This autumn, M&S menswear offers a set of poppy cuff links to commemorate the centenary of the start of World War I. They cost £15 a pair and all profits from the sale of each set (£4.50) will be donated to the Royal British Legion Trading Limited. I'll certainly be buying a pair. Go to the M&S website to buy.
Thursday, 30 October 2014
Tuesday, 28 October 2014
Our largely urban lifestyle has sidelined the need for robust, waterproof and truly comfortable footwear. Pavements are not muddy, rock-strewn hillsides and there is little call for shoes that can be worn on both. We tend to separate our urban and country lives, buying stylish shoes for work and walking boots or wellies for the country.
As a result shoes constructed to be sturdy, comfortable all day and weatherproof are overlooked. This is a a shame, because Veldtschoen construction shoes will last a lifetime and that chunky appearance is just the bee's knees. Their construction is slightly different from Goodyear-welted shoes, as they are assembled and stitched to keep out water. Their round-toed appearance enhances this waterproof quality and, to my eyes, gives them a slightly military, retro and highly-stylish look.
|Cheaney Pennine boot|
This robust and traditional style endears them to real shoe enthusiasts, who snap up used Veldtschoen construction shoes for high prices on internet sales sites. Clearly there is a hardcore demand for them, making them something of an investment. Joseph Cheaney & Sons have recognised this demand by making (in Northampton, England) a handful of Veldtschoen construction models, shoes and boots, four of which are illustrated here. I've tried the Cairngorm brogues, pictured here.
|Cheaney Mallory boot|
The first impression on putting them on is of great comfort, a result of the soft but robust grain leather and of the slightly rounded shape, more foot-friendly than more pointed designs. The tongue is stitched into the shoe along its length, to prevent water seeping in round the laces. The Itshide Commando sole does its job on soft or hard ground.
If you're looking for a strong and supremely comfortable shoe with an interesting history and construction, try these beautifully-made shoes, fine examples of the best of English shoe manufacture.
Terrific with tweed, peerless with denim, sublime with chinos, shocking with shorts; a pair of these, properly maintained, will last a lifetime, making them a bargain. For more information see Joseph Cheaney & Sons' website, where you'll find a selection of shoes that'll turn you into a male Imelda Marcos if you don't exercise extreme self-restraint.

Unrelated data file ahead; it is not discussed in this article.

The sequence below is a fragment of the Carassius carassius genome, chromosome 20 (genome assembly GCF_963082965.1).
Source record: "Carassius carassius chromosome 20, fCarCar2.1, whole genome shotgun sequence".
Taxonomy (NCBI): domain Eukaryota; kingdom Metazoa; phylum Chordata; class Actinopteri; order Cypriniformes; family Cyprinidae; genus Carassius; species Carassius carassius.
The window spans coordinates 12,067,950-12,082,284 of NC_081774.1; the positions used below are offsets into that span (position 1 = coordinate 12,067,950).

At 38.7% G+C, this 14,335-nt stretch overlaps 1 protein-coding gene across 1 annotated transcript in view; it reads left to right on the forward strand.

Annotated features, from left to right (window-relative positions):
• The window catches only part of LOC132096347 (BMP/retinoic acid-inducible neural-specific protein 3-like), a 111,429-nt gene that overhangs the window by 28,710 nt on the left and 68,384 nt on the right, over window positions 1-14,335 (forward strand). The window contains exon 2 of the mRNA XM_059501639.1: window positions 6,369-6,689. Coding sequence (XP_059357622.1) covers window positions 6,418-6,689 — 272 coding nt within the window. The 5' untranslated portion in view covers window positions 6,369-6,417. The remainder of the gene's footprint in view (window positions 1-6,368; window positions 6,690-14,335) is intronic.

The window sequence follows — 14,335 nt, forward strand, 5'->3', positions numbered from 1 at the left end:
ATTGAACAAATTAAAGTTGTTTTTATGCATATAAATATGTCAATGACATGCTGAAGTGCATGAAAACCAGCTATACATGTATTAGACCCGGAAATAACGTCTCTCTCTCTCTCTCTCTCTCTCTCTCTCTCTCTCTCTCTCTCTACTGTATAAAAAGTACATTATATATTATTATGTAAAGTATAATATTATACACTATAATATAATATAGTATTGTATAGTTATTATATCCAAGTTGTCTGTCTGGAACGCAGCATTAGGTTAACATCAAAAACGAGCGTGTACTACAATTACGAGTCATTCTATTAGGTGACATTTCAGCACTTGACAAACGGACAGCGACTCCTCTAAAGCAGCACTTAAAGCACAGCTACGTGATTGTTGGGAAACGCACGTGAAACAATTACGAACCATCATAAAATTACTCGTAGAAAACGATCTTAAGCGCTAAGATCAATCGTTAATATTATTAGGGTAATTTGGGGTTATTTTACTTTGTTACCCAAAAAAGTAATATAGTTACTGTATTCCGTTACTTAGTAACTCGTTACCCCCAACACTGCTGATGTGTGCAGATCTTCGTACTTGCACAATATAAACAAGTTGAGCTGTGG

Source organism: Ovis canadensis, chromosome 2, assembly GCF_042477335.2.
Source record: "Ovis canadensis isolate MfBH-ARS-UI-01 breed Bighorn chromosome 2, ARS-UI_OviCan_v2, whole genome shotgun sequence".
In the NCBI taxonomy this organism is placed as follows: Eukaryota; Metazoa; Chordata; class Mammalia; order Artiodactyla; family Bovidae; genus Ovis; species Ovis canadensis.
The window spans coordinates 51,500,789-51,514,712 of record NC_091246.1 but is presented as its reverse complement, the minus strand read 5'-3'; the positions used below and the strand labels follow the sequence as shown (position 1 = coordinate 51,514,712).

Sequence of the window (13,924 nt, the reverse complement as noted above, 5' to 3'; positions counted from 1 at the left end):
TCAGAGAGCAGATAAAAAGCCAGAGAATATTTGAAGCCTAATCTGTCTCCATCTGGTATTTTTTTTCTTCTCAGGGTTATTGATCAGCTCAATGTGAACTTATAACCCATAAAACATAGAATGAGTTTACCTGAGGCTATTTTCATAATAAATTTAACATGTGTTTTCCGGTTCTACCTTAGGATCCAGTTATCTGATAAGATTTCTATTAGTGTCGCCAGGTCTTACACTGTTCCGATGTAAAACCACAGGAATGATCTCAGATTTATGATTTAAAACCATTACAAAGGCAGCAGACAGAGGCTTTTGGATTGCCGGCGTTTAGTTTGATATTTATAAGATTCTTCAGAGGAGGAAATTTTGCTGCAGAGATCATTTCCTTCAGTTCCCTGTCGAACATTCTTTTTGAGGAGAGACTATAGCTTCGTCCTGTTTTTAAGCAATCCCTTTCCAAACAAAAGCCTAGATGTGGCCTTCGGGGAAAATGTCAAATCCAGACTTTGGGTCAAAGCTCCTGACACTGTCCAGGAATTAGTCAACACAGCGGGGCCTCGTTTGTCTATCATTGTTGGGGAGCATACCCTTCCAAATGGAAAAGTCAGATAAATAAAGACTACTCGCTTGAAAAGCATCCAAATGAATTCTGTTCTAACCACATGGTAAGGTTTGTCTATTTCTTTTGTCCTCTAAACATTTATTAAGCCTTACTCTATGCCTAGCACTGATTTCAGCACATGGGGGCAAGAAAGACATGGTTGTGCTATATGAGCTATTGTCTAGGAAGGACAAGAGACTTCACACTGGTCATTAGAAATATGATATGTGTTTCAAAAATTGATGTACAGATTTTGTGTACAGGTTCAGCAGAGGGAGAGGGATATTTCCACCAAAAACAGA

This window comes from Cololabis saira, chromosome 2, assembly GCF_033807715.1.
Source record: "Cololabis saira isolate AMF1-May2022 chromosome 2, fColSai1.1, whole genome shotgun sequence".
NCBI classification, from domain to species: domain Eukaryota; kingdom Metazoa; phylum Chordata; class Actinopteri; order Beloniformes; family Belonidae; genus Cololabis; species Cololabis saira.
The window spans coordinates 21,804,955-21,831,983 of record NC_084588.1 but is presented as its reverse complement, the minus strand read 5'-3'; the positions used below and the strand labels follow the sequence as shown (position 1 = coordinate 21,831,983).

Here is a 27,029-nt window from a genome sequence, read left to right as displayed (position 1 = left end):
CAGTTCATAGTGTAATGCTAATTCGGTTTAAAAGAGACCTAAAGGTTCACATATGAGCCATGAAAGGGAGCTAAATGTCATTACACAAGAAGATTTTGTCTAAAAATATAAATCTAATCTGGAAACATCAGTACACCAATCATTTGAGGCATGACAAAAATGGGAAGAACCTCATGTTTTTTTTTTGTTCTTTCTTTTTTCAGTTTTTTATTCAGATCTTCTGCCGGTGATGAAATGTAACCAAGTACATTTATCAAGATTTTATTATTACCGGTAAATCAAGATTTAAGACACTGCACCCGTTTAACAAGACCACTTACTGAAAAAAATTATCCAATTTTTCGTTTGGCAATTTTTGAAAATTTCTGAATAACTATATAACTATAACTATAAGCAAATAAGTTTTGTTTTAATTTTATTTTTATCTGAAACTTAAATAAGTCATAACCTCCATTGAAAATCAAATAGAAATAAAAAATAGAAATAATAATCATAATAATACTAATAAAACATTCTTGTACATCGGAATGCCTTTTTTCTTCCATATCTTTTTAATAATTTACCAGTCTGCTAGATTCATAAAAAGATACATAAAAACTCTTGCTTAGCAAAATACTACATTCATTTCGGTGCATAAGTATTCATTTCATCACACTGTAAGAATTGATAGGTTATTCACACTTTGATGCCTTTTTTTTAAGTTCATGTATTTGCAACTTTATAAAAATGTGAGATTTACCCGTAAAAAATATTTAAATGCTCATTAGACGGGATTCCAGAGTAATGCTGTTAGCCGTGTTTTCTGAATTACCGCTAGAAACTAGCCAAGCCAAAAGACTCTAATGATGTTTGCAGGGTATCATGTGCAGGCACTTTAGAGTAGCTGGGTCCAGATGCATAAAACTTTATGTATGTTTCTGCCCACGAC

Sunday, 26 October 2014
It's been a while since I added a post to the Recreating the Look series. Here's a very cool Cary Grant ordering a meal on a train in Hitchcock's North by Northwest. Naturally, he's dining with a beautiful woman (Eva Marie Saint). Grant's distinguished grey hair is echoed by the silver of his immaculate suit and tie. A plain white shirt helps keep the look clean.
This photograph could have been taken at almost any time on the last fifty years; the look is a masterpiece of classic simplicity. The suit (which may or may not have been made by Kilgour of Savile Row) is generally reported to have been a subtle blue-grey Glen check (Prince of Wales check), a cloth that never shows up properly in photographs. The tie is said to have been grey with very fine polka dots, rather than plain.
As usual, I've found some products at different prices to enable you to recreate the look. The intention is not to exactly copy, but to give a similar style. You could finish it off with some brown Oxford or Derby brogues with burgundy socks and a subtle dove-grey textured silk pocket square that doesn't inject too much colour into this understated style.
The suits I've selected are off-the-peg, but you may prefer bespoke or made to measure for a perfect fit. I've spoken to Susannah Hall, tailor, who could make a suit for you from £850 depending on choice of cloth and style. Prices elsewhere for a tailored suit can rise to several thousand pounds, depending on the level of bespoke and the tailor you select
|M&S Sartorial check suit £299|
|Richard James grey birdseye Hyde suit £795|
|Oliver Peoples Gregory Peck sunglasses|
|Burberry £275 Mr Porter|
|M&S silk textured tie £17.50|
|Marwood tie and tie pin £280 - Mr Porter|
For more in the Recreating the Look series click here. If you have any looks you would like me to recreate, please get in touch.
Friday, 24 October 2014
In the last twelve months or so I've acquired a couple of suits made from British cloth and retailing for under £300. This Donegal tweed two-piece (a waistcoat is £100 more) costs £250 from John Lewis & Co. The cloth is from Abraham Moon in Yorkshire.
|Shirt Milton Green, wool tie M&S, shoes Barker, waistcoat Sir Plus, bag Tusting, pocket square vintage.|
Single-breasted with 3-on-a-roll notch lapels in a vintage wide styling, roped shoulders and patch pockets, side vents and even working cuffs, it has a smart bottle green body lining and a cut on the slim side. The jacket has that slightly inflexible feel that cheaper construction brings and, although this is a minor quibble at this price, it seems a shame to lose the comfortable slouchiness of tweed - maybe half-lined would have been better; but then I'm no expert and this may improve with wear.
|Working cuffs and a 1955 Smiths DeLuxe watch|
The classic style suits the younger or older man and Donegal tweed makes a stylish and adaptable change from the usual business or country-style suit. The popularity of this suit has meant that it has been in and out of stock, so act quickly if you would like one. See the John Lewis website.